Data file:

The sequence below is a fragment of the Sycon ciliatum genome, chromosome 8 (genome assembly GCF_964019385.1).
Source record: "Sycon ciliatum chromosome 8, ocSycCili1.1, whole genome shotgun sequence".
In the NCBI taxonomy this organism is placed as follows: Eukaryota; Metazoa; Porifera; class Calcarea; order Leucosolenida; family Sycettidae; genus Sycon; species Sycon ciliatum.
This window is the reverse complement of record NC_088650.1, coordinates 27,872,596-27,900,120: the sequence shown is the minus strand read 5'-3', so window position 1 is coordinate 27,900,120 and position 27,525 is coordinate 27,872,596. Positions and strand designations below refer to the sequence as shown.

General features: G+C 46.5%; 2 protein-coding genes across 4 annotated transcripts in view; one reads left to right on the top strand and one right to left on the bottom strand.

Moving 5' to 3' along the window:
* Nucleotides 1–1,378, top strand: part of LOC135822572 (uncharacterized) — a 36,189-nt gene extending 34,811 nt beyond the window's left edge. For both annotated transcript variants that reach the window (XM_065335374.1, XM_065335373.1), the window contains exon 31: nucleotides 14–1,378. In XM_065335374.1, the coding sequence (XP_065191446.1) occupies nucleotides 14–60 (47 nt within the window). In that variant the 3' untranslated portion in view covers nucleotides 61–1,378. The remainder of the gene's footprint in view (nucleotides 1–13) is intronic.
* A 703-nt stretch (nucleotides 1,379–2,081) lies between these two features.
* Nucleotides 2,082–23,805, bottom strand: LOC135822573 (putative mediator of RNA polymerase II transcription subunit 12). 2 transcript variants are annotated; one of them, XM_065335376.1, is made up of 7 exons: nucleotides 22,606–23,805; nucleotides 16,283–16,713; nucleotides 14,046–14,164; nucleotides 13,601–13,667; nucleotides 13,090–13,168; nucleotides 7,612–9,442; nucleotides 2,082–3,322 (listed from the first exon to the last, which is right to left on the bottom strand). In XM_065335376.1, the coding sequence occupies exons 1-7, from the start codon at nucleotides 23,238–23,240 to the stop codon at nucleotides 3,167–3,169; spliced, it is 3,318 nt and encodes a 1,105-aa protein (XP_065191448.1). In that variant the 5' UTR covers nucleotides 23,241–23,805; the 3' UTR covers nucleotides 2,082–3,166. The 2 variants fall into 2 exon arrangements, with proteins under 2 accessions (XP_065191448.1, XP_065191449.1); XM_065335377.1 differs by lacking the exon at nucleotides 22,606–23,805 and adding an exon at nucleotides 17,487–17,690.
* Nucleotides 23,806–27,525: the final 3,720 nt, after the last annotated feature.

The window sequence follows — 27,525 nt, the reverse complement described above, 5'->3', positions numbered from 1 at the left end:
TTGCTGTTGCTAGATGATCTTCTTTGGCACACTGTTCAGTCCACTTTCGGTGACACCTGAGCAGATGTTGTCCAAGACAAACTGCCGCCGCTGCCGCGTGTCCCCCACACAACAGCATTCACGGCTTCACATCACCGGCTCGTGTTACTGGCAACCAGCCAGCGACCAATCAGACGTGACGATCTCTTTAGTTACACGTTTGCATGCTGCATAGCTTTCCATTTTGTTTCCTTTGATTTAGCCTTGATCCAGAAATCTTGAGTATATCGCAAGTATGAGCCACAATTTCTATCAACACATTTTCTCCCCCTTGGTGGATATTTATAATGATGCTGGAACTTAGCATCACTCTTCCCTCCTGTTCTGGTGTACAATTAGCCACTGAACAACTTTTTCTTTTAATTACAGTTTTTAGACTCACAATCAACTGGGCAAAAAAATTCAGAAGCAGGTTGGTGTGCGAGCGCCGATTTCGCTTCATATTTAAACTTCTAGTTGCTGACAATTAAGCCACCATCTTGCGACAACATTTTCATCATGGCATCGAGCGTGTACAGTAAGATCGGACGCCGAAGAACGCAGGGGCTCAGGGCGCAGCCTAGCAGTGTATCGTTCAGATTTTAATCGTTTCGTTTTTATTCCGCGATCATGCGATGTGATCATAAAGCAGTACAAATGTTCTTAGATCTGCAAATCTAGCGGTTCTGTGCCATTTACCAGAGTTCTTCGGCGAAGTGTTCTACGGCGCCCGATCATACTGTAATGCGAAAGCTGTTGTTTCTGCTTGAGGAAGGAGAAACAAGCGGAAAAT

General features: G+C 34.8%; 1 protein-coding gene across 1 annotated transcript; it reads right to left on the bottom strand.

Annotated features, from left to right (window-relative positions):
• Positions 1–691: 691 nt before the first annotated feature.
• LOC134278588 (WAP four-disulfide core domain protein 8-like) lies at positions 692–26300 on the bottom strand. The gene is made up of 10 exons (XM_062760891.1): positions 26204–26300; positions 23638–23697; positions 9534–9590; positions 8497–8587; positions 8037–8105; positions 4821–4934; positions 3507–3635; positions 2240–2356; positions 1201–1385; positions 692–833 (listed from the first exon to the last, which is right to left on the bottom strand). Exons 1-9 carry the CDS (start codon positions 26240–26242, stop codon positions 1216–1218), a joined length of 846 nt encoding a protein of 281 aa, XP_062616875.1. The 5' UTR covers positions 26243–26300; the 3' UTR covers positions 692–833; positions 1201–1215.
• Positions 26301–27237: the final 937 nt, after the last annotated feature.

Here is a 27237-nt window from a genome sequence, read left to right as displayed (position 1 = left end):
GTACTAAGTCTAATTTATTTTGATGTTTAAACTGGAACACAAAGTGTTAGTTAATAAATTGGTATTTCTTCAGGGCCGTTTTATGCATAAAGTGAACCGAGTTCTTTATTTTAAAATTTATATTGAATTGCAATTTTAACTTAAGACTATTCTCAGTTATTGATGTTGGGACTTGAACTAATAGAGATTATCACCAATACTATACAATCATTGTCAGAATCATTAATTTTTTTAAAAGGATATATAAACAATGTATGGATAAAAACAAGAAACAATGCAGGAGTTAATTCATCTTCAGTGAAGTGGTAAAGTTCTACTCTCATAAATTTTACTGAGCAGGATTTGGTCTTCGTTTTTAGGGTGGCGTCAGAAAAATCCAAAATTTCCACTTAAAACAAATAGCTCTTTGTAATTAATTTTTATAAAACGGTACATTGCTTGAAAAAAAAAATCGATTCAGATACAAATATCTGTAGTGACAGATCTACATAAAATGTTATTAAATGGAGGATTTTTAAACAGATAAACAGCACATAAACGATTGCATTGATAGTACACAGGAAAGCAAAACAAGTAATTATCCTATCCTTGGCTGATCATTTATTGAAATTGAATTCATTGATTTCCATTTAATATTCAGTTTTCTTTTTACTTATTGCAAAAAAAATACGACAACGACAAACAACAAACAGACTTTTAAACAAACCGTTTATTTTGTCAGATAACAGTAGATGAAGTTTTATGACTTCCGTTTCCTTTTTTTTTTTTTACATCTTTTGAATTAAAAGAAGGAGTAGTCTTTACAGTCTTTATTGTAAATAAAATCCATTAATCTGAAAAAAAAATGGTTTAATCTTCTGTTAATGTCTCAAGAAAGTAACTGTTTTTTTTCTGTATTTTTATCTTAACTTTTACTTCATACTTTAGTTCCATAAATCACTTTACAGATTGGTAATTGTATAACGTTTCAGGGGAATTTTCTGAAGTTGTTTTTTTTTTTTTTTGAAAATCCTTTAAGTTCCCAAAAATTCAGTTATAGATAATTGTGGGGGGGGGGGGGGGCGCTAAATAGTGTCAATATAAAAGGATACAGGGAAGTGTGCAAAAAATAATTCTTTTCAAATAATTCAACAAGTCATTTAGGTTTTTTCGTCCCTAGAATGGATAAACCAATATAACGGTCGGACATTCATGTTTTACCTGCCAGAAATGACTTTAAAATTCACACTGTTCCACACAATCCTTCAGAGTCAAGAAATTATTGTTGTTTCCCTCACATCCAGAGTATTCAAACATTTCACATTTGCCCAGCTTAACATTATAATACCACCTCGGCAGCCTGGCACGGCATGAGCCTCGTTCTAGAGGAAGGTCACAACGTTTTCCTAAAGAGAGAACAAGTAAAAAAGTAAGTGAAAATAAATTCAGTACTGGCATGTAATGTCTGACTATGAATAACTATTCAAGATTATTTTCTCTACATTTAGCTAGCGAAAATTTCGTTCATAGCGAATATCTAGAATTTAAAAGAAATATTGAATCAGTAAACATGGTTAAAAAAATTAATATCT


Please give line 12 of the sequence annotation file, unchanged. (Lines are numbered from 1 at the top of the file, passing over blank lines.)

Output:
TTGCTGTTGCTAGATGATCTTCTTTGGCACACTGTTCAGTCCACTTTCGGTGACACCTGAGCAGATGTTGTCCAAGACAAACTGCCGCCGCTGCCGCGTGTCCCCCACACAACAGCATTCACGGCTTCACATCACCGGCTCGTGTTACTGGCAACCAGCCAGCGACCAATCAGACGTGACGATCTCTTTAGTTACACGTTTGCATGCTGCATAGCTTTCCATTTTGTTTCCTTTGATTTAGCCTTGATCCAGAAATCTTGAGTATATCGCAAGTATGAGCCACAATTTCTATCAACACATTTTCTCCCCCTTGGTGGATATTTATAATGATGCTGGAACTTAGCATCACTCTTCCCTCCTGTTCTGGTGTACAATTAGCCACTGAACAACTTTTTCTTTTAATTACAGTTTTTAGACTCACAATCAACTGGGCAAAAAAATTCAGAAGCAGGTTGGTGTGCGAGCGCCGATTTCGCTTCATATTTAAACTTCTAGTTGCTGACAATTAAGCCACCATCTTGCGACAACATTTTCATCATGGCATCGAGCGTGTACAGTAAGATCGGACGCCGAAGAACGCAGGGGCTCAGGGCGCAGCCTAGCAGTGTATCGTTCAGATTTTAATCGTTTCGTTTTTATTCCGCGATCATGCGATGTGATCATAAAGCAGTACAAATGTTCTTAGATCTGCAAATCTAGCGGTTCTGTGCCATTTACCAGAGTTCTTCGGCGAAGTGTTCTACGGCGCCCGATCATACTGTAATGCGAAAGCTGTTGTTTCTGCTTGAGGAAGGAGAAACAAGCGGAAAAT